• 01 July 2019
  • 3 min read

Stroking pets and joining choirs ‘helps dementia patients’

  • Nurses.co.uk News
    Editorial and news team

Health and Social Care Secretary Matt Hancock said activities can help dementia patients reconnect.

Stroking a pet could improve the well-being of people with dementia, health officials say.

In new recommendations, the National Institute for Health and Care Excellence (Nice) said those with dementia should be offered activities such as exercise, aromatherapy, art, gardening, baking, choirs and opportunities to reminisce about the past.

Professor Gillian Leng, director of health and social care at Nice, said: “People with dementia can find it harder to take part in activities, to engage socially, to maintain their independence, to communicate effectively, to feel in control and to care for themselves.

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“Providing enjoyable and health-enhancing activities like music or reminiscence therapy can help with this.

“Understanding the activities that a person prefers and thinks are suitable and helpful, and adapting them to their strengths and needs, will make a person more likely to engage with the activities offered and therefore more likely to benefit from them.”

"Just because someone has dementia, it shouldn’t mean they are robbed of the things we all take for granted – spending time with others, exercise and hobbies all have a huge impact on our sense of well-being" - Sally Copley, Alzheimer's Society

Health and Social Care Secretary Matt Hancock said: “As a society there’s so much more we can do to help people live well with dementia.

“Whether it’s joining a choir, gardening or enjoying art classes, so many activities can help people live better and can trigger precious memories and help reconnect them with their communities.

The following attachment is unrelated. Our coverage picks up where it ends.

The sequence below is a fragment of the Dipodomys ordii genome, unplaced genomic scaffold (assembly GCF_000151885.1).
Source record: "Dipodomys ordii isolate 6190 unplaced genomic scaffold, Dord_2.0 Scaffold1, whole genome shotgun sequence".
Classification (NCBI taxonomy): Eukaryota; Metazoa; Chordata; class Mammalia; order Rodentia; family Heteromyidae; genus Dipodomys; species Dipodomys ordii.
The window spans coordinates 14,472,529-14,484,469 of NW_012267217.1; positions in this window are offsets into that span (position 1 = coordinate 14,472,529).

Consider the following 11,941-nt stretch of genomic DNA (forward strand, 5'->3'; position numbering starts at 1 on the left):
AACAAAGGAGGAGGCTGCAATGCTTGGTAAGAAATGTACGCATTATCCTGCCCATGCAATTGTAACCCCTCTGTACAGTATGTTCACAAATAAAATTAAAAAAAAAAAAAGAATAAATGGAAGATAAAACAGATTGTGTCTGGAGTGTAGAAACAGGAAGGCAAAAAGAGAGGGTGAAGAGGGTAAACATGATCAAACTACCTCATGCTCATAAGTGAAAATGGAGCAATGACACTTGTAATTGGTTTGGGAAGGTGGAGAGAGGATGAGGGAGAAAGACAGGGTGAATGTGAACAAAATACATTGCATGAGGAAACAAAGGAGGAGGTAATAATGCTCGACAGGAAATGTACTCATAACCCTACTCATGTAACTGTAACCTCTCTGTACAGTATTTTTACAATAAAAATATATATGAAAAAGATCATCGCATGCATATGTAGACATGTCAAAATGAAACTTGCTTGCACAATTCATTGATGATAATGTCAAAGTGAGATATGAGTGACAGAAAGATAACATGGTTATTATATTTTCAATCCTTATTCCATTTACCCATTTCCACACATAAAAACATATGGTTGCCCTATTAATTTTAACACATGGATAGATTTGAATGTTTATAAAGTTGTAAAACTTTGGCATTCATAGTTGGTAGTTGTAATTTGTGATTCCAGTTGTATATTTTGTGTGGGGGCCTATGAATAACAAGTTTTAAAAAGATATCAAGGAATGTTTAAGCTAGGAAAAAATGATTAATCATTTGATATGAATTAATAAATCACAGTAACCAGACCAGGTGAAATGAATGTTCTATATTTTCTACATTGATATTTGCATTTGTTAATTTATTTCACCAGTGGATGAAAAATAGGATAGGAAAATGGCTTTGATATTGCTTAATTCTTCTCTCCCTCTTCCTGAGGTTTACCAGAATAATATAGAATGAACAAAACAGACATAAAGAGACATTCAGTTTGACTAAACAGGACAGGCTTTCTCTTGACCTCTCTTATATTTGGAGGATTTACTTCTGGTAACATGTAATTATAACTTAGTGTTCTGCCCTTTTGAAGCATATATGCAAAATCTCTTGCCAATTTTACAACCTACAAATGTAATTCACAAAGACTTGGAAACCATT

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“So I wholeheartedly endorse this quality standard, which supports the ambitions of our NHS long-term plan and its move to a more personalised and person-centred care.”

The new recommendations also call for dementia carers to be given skills training, such as dealing with changes in behaviour.

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Sally Copley, director of policy and campaigns at the Alzheimer’s Society, said: “It’s great that Nice quality standards now recognise how important social interaction, music and the arts are to the 850,000 people with dementia across the UK.

“As we’ve seen first-hand from our Singing from the Brain groups, such activities help people to feel valued and able to continue doing the things they enjoy.

“Just because someone has dementia, it shouldn’t mean they are robbed of the things we all take for granted – spending time with others, exercise and hobbies all have a huge impact on our sense of well-being.”